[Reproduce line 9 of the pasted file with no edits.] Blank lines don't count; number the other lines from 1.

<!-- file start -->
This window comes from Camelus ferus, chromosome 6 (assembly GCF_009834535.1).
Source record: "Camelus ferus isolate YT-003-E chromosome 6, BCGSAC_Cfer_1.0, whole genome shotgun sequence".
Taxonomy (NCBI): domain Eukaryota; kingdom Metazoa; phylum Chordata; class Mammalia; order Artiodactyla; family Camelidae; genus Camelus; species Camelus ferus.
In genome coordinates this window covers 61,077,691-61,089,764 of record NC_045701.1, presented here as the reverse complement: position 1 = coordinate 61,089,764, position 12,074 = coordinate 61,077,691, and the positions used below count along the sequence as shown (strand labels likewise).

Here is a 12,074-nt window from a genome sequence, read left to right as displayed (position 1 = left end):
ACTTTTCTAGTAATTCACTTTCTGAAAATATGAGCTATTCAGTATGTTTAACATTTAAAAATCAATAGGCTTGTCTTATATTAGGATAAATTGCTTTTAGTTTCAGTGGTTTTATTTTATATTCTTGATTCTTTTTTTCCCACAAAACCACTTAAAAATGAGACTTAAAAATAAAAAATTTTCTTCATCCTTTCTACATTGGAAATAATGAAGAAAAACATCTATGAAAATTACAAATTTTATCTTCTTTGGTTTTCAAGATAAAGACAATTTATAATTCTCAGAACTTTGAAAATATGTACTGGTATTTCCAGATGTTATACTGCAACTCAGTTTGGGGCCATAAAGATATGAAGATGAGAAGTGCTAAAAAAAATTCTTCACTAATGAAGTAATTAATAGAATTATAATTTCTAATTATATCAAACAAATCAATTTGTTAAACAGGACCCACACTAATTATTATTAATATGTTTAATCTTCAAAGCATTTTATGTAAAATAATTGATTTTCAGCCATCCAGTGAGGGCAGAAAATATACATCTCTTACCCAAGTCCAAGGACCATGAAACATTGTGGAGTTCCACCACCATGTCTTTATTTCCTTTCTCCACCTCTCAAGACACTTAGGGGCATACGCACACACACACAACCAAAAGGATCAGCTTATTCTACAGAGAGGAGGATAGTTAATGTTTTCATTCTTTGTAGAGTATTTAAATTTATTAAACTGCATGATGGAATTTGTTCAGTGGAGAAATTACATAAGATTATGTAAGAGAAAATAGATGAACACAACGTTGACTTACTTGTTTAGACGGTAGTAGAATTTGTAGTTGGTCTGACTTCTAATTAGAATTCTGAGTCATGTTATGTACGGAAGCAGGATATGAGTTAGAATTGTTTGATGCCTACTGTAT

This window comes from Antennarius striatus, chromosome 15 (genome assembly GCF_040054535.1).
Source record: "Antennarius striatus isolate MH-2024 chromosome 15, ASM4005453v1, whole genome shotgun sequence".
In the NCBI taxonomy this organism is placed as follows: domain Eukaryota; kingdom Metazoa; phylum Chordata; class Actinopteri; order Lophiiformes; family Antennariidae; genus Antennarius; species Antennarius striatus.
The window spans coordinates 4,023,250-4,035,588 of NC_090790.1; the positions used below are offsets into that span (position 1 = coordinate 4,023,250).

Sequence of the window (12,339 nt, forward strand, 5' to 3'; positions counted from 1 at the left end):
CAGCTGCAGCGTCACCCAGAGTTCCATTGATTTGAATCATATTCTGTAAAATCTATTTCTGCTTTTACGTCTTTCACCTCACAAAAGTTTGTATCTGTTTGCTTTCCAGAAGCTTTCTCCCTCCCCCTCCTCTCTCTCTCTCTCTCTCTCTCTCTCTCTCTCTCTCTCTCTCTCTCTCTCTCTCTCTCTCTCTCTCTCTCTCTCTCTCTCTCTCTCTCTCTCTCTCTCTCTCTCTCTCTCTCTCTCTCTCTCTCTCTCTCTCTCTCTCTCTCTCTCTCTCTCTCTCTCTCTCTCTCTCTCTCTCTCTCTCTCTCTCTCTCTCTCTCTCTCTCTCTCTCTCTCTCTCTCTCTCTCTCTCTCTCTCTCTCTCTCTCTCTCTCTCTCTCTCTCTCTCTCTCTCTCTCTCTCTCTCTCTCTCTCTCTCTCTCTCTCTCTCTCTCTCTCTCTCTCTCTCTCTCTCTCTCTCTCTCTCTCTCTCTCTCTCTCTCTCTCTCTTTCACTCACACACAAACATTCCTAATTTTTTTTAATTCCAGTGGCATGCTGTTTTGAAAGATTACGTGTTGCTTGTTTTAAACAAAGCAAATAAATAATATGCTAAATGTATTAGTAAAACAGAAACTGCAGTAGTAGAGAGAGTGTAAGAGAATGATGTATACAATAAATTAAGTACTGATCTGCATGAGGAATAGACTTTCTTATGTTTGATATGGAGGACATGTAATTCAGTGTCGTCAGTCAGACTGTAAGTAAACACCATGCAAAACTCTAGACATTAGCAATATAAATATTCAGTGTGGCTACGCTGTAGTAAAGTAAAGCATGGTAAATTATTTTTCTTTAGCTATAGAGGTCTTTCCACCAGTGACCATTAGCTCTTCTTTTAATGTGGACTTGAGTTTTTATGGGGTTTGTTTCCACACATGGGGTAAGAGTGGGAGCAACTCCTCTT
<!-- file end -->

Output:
In the NCBI taxonomy this organism is placed as follows: domain Eukaryota; kingdom Metazoa; phylum Chordata; class Actinopteri; order Lophiiformes; family Antennariidae; genus Antennarius; species Antennarius striatus.